There have been only a couple of trauma codes recently.  It is not just Americans and Afghanis affected here.  Two Romanian soldiers were killed and a third was wounded in one incident. 

Romanian flag at half mast

We also had a soldier past through who had been in an IED explosion and only received a fracture to his fibula.  That's it!  He didn't even require surgery just a cast.  The amazing angle to his story was that it was his second IED blast in five days and third over the past two months.  His look in the resuscitation bay suggested that it was all inevitable.  But I was thinking that he was the guy to take to Las Vegas.

Anyhow, who are we to complain of ennui?  Not when you can make sport of swatting the boundless supply of house flies.

Unsportsmanlike conduct

Tuesday, October 5, 2010

The Golden Hour

The Role II mission in combat care is often described as damage control.  It is resuscitation and immediate surgical stabilization of life and limb threatening hemorrage in order to reverse the physiologic "death spiral".  It is not necessarily definitive care or recovery.

The golden hour concept stems from the fact that irreversible physiologic changes can occur within the first hour of profound shock.  There are three elements of the physiologic change, also known as the lethal triad.  These are acidosis, hypothermia, and coagulopathy.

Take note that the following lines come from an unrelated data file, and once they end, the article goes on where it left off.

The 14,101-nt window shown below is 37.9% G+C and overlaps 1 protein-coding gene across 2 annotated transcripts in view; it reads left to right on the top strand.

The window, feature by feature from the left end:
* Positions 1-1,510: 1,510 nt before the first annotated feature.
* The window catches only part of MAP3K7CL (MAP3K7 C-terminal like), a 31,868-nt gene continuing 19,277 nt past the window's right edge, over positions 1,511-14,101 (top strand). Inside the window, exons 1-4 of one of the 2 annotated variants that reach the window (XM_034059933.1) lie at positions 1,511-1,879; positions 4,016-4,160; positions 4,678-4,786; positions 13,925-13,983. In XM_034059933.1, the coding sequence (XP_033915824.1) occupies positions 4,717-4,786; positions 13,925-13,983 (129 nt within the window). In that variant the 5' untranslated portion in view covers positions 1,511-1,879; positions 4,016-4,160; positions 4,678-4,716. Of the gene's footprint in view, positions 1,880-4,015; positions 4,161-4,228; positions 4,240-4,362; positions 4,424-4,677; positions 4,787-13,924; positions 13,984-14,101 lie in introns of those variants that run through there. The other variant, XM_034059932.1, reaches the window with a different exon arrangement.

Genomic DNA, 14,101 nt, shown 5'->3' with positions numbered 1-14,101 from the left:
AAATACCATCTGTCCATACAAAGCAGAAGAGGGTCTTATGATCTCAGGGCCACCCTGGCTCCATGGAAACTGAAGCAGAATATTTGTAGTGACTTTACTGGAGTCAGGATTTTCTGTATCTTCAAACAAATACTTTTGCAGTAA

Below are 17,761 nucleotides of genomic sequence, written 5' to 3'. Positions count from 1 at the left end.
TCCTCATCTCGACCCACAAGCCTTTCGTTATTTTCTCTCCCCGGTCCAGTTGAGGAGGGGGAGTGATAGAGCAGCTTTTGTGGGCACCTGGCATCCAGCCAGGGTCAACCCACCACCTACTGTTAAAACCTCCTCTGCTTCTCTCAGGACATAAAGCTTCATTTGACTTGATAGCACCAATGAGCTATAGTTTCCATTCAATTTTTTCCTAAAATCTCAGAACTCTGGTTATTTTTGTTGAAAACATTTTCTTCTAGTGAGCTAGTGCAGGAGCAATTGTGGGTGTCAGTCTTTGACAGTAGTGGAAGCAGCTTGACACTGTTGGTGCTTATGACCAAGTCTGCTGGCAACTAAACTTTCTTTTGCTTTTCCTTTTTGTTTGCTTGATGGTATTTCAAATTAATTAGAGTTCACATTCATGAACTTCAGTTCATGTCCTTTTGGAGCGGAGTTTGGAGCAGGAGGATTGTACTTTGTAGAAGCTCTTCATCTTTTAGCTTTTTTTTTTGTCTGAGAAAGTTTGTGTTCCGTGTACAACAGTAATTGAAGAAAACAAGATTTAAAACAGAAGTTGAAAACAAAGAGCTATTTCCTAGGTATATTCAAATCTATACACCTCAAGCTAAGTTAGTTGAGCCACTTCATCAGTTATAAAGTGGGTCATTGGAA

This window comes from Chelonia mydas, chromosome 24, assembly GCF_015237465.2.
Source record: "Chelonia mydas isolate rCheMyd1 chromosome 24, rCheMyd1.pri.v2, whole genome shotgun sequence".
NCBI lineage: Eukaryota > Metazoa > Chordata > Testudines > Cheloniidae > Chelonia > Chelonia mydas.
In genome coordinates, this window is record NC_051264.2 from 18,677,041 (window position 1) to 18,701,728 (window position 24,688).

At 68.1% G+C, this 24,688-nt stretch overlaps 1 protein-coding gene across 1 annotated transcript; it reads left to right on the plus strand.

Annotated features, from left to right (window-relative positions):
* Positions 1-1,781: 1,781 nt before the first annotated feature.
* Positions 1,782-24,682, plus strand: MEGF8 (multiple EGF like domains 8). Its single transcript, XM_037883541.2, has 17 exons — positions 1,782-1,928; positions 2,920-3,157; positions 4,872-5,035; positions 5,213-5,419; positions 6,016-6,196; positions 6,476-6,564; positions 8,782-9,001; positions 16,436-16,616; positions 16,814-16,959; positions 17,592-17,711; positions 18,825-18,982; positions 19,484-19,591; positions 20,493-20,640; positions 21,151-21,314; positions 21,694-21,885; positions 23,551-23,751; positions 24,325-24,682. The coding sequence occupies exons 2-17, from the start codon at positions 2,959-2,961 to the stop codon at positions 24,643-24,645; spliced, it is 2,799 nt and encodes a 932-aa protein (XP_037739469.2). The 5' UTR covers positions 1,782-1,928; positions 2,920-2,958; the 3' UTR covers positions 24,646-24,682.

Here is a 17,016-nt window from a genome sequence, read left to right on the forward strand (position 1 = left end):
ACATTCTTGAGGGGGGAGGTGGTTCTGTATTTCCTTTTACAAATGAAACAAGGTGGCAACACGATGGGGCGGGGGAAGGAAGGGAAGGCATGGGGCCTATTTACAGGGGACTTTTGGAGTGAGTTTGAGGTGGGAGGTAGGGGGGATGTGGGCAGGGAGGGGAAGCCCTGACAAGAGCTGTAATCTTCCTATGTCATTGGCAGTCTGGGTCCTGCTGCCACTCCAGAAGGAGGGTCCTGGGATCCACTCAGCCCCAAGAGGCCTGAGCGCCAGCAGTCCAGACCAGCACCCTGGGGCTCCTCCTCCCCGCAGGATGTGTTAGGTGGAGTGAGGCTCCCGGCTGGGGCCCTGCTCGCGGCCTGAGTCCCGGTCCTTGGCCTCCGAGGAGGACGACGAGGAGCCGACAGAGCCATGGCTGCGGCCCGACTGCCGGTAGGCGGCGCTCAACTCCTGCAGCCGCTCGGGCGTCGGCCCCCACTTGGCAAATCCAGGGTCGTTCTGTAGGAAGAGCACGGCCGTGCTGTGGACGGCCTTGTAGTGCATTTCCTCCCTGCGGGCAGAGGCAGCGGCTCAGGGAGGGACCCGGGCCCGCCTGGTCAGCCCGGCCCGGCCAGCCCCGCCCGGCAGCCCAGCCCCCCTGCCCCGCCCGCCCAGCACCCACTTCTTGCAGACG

Acidosis, or increasing acidity of the blood, occurs as individual cells throughout the body stop receiving blood supply and nutrients which disrupts normal metabolism.   Hypothermia occurs due to exposure and loss of blood.  Coagulopathy, or impaired blood clotting, leads to further blood loss.  These elements beget the other making a vicious circle, which we sometimes refer to as "circling the drain." 

The concept of the FST is to place emergency surgical and resuscitative capabilities close enough to the battlefield so that care is within reach in the golden hour.  Although this is more a conceptual time frame than a strict sixty minutes, it is a period during which the death spiral can hopefully be reversed.  When a patient arrives, we turn on the room heaters even on hot days to warm up the patient, push fluids and blood to stop acidosis, and thaw plasma to replenish depleted clotting elements.